For all the Administration’s avowals of toughness, none of its strategies has helped stem the flow… The rationale for the President’s harshest measures, from the indefinite detention of asylum seekers to the separation of families at the border, was that they would deter other migrants from making the trip. The government’s own data contradicts that, and so Trump’s enforcement policy is stuck in a feedback loop: he’s been defending actions that haven’t changed migration patterns, while simultaneously citing a “border crisis” as the reason to double down.

What Should the Democrats Do About Hillary?

Is Hillary planning to run for president again in 2020? Some say yes, and her own former aide has confirmed that it’s not impossible. In any event, Hillary has been making herself visible in the media again, denouncing Trump and speaking out on issues of importance to the Democratic party. The question is whether or not the Democratic party wants her around.

She is under attack and this time, the long knives are wielded by members of her own clan. Suddenly, after two years of indulging Clinton’s blame games and pity parties, lefty pundits say she’s talking too much, she’s stuck in the past, she had her chance and she blew it… Intramural feuds are often bloody, but this one is also stupid. Trying to silence Clinton is a lost cause and, even if it succeeded, wouldn’t cure what ails Democrats.

…why should the woman who won the popular vote in 2016—62,523,126 votes, to be precise, the biggest number of votes in history with the exception of President Barack Obama—be silenced at a time of great public discourse? Why is it only Hillary Clinton, not Joe Biden or John Kerry or even Bernie Sanders, for that matter, who is seen as so tarnished by a presidential loss that she must sit silent on the sidelines?

Hillary Clinton has been on a bit of a media tear the past few weeks, holding forth on both the personal and the political — and making clear that someone needs to perform an intervention before she further complicates life for her fellow Democrats. In these furious, final days before the midterms, Democratic candidates need to be laser focused on their message to voters. They need to be talking health care and jobs and other issues of intense, personal concern to their electorate. They do not need to be talking about impeachment, or about the results of Senator Elizabeth Warren’s DNA testing. And they definitely do not need to get distracted by unnecessary drama generated by comments from one of the party’s most iconic, and most controversial, figures.

Roundtable Extra: Yitzhak Rabin & the Politics of Memorial

A memorial rally took place on Sunday marking the 23rd anniversary of the assassination of Israeli Prime Minister Yitzhak Rabin. Rabin, who was assassinated by the rightwing extremist Yigal Amir, is heavily associated with the Israeli left and the peace process. Because of this, his memorial remains political. This was confirmed by Noa Rotman, Rabin’s granddaughter, who used the rally on Sunday as a platform to voice criticism of Israel’s current elected officials. More at YNET.

Here are three takes on the political nature of Yitzhak Rabin’s memorial:

Every year, for over 20 years, the same argument is revived: Will the ceremony in Tel Aviv’s Rabin Square commemorating the square’s namesake be political or nonpolitical? For 23 years I’ve thought this debate was unnecessary. Yitzhak Rabin wasn’t murdered in action while playing in the Israel Philharmonic Orchestra. His murder was political, and that is how it must be remembered. And thanks to anyone who is uncomfortable with that. They know the reason why.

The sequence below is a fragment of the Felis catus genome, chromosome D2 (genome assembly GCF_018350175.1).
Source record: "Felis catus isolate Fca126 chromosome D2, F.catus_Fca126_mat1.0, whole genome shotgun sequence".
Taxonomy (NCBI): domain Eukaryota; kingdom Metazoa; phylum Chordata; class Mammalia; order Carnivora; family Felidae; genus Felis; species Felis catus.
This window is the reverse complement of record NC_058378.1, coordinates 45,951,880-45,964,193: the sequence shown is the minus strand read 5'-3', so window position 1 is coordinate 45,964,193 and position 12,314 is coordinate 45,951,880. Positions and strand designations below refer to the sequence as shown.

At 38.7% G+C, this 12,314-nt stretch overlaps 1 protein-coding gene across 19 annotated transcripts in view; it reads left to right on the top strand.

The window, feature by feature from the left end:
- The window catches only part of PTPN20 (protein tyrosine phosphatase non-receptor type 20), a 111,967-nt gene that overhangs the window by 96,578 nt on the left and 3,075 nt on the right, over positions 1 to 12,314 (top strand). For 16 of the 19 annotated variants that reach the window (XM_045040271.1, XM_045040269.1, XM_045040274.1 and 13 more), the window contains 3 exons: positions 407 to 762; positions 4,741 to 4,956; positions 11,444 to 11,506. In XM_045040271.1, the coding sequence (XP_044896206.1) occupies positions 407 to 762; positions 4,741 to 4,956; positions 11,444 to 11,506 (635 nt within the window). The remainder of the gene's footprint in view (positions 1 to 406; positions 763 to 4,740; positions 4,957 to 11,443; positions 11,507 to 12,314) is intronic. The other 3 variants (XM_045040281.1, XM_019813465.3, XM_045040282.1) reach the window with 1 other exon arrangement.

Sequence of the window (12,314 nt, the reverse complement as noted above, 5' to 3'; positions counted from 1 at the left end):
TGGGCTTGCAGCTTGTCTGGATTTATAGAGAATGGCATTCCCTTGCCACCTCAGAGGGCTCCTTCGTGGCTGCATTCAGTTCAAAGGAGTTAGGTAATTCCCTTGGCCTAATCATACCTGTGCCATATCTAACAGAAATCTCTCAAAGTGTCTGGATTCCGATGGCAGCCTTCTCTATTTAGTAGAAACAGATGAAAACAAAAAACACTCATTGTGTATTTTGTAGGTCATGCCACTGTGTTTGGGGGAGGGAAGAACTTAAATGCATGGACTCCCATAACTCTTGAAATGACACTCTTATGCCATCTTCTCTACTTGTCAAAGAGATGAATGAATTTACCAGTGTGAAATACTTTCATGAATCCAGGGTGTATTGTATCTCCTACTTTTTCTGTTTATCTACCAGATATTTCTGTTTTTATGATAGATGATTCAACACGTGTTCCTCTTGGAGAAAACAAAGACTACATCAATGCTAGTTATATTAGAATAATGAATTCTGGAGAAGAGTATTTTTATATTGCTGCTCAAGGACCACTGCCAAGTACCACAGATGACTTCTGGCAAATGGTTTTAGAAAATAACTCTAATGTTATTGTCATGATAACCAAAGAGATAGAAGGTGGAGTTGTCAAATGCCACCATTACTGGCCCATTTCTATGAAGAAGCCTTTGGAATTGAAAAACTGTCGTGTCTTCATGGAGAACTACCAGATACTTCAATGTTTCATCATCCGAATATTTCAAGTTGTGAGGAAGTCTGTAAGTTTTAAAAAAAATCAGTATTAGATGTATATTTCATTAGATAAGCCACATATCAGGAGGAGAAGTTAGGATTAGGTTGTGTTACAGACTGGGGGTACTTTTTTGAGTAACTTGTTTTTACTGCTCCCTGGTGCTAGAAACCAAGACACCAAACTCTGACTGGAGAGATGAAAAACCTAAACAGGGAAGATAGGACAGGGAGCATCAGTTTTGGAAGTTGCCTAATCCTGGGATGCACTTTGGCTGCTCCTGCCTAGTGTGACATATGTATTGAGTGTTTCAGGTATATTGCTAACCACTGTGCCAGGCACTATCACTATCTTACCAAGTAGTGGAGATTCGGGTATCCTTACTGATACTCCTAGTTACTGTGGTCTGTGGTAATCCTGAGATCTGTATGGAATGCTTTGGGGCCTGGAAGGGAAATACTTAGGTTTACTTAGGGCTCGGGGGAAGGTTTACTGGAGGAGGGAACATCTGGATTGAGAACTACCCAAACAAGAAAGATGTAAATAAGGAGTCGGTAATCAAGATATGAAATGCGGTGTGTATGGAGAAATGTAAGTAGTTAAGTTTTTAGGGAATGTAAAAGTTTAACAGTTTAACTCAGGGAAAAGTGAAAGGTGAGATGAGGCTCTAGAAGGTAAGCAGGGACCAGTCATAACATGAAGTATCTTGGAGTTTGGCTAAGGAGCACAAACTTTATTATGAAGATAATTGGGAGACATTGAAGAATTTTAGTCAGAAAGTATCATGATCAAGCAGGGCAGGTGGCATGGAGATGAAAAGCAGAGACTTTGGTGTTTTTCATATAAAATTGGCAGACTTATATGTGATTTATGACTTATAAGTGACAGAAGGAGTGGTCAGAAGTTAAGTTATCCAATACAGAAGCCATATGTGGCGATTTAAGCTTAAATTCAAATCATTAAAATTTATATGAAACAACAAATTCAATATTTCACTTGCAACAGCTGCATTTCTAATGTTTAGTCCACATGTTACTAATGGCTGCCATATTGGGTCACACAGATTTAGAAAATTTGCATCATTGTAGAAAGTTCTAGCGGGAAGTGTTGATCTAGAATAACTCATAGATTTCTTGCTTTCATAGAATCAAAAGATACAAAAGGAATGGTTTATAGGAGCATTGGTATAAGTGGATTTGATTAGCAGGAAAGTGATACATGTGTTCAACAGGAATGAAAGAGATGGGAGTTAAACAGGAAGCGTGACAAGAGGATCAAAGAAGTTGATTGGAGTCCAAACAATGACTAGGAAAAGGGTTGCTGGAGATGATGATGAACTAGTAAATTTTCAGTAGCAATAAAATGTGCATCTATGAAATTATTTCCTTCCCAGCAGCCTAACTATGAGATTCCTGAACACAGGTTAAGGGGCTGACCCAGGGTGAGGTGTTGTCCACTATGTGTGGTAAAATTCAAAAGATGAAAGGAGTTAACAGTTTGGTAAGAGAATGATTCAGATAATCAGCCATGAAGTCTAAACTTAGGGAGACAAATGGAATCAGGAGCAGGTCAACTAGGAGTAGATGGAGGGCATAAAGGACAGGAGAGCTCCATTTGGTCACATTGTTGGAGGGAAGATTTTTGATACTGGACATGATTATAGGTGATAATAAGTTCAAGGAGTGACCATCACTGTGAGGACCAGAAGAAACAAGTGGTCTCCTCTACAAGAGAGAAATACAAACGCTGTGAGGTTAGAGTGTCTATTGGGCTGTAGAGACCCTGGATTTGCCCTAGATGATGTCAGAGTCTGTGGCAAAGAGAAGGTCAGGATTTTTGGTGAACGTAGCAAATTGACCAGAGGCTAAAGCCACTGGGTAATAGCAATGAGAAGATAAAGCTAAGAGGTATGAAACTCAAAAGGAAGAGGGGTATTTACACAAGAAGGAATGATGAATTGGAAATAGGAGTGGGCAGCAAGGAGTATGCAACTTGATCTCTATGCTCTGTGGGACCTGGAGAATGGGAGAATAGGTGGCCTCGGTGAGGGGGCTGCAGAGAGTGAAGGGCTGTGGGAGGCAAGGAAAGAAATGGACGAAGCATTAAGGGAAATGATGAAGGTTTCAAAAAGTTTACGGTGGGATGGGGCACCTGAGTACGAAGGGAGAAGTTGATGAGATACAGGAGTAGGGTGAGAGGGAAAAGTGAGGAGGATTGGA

In this political and social atmosphere, characterized by deep civil strife, words can easily be transformed into deeds. Thus, the recent refusal of Israel’s President, Reuven (Ruvi) Rivlin, and the Knesset speaker, Yuli Edelstein, to participate in the coming Tel Aviv rally aimed to commemorate Rabin is a result of the current situation in which leading politicians fear of being identified with left-wing views.

What are we to learn from the assassination of Yitzhak Rabin? Speaking at the 23rd anniversary of her grandfather’s death yesterday, Noa Rothman, now a 41-year-old screenwriter, left little room for doubt: Israel, she said in her bitter and much-publicized speech, has turned into a benighted nation where dissent is not tolerated and criticism not possible, a sorry state of affairs orchestrated, of course, by the Dark One himself, Benjamin Netanyahu.

…Never mind that Israel’s Supreme Court recently reversed a government decision and allowed an activist of a movement strongly affiliated with convicted terrorists to enter the country and enroll in its universities. Never mind that radical left-wing organizations, enjoying millions in aid from European governments and other foreign groups, continue to operate freely, lecture school children, and enjoy the veneration of the media. Never mind that the prime minister himself was scrutinized by law enforcement officials on at least 19 separate occasions, each of which failed to lead to a conviction. In Rothman’s feverish imagination, these examples—there are many, many more—or a robust democracy welcoming dissent and celebrating criticism don’t count.

Today’s Hot Issues

Why Is Jordan Taking Back the “Isle of Peace?” What If Republicans Take Both the Senate and the House? Israel and the Diaspora: What’s Left to Say? Is Mohammed bin Salman a Reformer or an Autocrat? How Should the U.S. Respond to the Migrant Caravan? What Should the Democrats Do About Hillary? Roundtable Extra: Yitzhak Rabin & the Politics of Memorial